We had to stop for a red light. No problem. We were the first two vehicles at the light, so at least it would provide some distance between us and the long line of cars we'd been stuck behind. I remember having both feet on the ground, but having to keep my hand on the front brake because we were pointed uphill. On a fairly steep grade, too. The light turned green, I let the clutch out, and let go of the brake to apply throttle. And promptly stalled the bike. Sigh. Started it back up. Stalled it again. Stupid hill. Looked in the mirror and saw what seemed like hundreds of cars now being held up by me. Got a little embarrassed and a lot more frustrated. Pulled in the clutch lever. Stabbed the starter button. Revved the throttle. Revved harder. Dumped the clutch. Took off like a shot. “That's better” I thought as I pulled in the clutch lever to shift into first. And that's when the front wheel touched back down to earth. “Holy CRAP!!! A wheelie?!?!?!?” Funny how often we get the adrenaline rush after an incident, eh? That proved to be my first real adrenaline rush on a bike outside the safety class (where they intentionally pushed us to our limits). It was definitely not my last. Funny how often after that, I'd get the rpms up a bit high, before letting the clutch out a bit fast, bringing the front wheel up a bit off the ground...



The second event involved the same motorcycle, and took place a year or two later. I was married by this time, and living in an apartment off base. You know how they say that most accidents take place within a mile or so of home? Wellll....

I was going to turn left off our little side street onto a major road/minor highway. This was one of those roads that had three lanes going in each direction and a grass median running down the middle. I was at the light, waiting to turn left, and facing me from across the intersection was a woman waiting to turn right. If you ride, you already know that this is a recipe for disaster just waiting to be popped into the oven.

My light turned green, and let me add that I had the protected left turn arrow, which means Cager Lady still had a red light. Well, once my turn was made, I would have had the choice of three different lanes. Since I would be making a right in a couple of miles, I headed for the right lane. I was halfway through my turn, already set into the appropriate lean angle, when Mrs. Killabiker decided to exercise her option to turn right on a red light. I increased my lean angle and aimed for the middle lane. She kept coming. Right. At. Me. I increased my lean angle again, while pressing my thumb on the horn button, where it stayed for the rest of the incident. At this point, I was in a really sharp lean, actually into the left of the three lanes, and guess what? Yup. Madame Oblivious kept on coming all the way over. Now I was out of lanes, there was no shoulder, only the median, but all I thought was “don't get hit, don't get hit”, so I leaned more. I felt my left footpeg scrape into the asphalt. I could hear my engine roaring ever louder, and then realized that I'd leaned over so far all the weight of the bike was on the front wheel and the left footpeg. The rear tire was no longer in contact with the pavement at all! It's all a bit blurry now, due to the adrenaline at the time and the twenty or so years that have passed, but I know the main frame of the bike went sideways, but luckily, somehow my death grip on the bars kept the front end pointed straight down the road. I started pushing downward with my right foot, trying to get the bike back up, but I just kept sliding down the road. Just as I thought “This is it. I'm going down”, suddenly, I was airborne! Luck was with me right then, because I came back down to earth with the engine still revving, and the bike pointed in exactly the right direction. I'd finally managed to push the rear tire back down, but I'd never let off the throttle, so that tire was spinning fast and hard. It slung the rest of the bike up and around and shot me down the road. Half a minute later, the full realization of what had just happened hit me and I hollered “Whooo Hooo!!!!” or something to that effect, inside my helmet. Later, I discovered ways to get my bike airborne intentionally. But, again, that's another story.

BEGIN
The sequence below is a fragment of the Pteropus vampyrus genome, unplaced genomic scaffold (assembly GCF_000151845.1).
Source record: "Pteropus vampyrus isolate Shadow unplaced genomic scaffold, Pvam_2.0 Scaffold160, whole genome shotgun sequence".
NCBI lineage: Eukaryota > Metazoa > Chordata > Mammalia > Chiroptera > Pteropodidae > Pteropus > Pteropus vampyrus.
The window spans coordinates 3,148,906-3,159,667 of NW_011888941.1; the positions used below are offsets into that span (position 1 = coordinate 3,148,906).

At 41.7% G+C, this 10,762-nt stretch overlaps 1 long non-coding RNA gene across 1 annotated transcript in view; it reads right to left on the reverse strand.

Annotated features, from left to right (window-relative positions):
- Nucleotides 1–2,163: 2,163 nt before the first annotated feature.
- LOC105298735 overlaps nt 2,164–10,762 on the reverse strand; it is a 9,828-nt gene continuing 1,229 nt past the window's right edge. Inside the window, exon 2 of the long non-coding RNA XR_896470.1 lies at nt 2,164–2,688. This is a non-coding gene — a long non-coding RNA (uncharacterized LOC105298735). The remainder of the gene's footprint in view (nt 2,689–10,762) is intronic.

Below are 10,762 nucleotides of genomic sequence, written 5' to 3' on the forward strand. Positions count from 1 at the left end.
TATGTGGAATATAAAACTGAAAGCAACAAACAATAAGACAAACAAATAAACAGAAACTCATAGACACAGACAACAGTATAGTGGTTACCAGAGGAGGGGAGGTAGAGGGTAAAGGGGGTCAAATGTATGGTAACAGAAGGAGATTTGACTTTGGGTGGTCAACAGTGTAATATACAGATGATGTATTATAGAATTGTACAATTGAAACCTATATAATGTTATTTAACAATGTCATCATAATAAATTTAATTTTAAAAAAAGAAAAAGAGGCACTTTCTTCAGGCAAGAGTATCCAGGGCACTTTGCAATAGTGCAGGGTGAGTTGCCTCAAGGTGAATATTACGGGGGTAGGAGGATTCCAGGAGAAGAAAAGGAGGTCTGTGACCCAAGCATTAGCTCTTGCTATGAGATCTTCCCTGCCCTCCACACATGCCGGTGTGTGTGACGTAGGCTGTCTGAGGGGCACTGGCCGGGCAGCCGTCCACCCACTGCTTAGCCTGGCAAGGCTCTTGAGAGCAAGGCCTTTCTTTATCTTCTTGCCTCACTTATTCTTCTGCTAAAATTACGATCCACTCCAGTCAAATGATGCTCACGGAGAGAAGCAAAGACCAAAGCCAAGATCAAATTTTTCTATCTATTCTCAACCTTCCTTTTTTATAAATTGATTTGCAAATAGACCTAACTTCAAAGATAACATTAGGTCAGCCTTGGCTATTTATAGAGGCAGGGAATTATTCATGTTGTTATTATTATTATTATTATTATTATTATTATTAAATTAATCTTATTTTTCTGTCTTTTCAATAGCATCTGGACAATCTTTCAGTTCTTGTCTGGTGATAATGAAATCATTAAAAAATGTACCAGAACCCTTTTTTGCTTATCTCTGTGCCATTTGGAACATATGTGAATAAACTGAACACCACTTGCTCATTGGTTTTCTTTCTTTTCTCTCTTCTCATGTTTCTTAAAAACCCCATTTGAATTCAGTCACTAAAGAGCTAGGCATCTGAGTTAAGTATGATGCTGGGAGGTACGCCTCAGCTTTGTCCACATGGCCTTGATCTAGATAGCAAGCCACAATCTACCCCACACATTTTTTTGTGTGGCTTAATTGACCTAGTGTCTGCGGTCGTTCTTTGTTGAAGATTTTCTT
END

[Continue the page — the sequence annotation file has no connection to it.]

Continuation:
The point here is that these two incidents, whether I was conscious of it at the time or not, taught me that riding motorcycles provides a (somewhat) controlled adrenaline rush. They're fun. Yes, they're dangerous, and they're not for everybody, but the danger can be mitigated and somewhat controlled by skill and experience. Luckily at the time, I had enough youth and reflexes to overcome any lack of skill and experience.

1 comment:

  1. Pretty cool story, ET. Thanks for sharing.

    ReplyDelete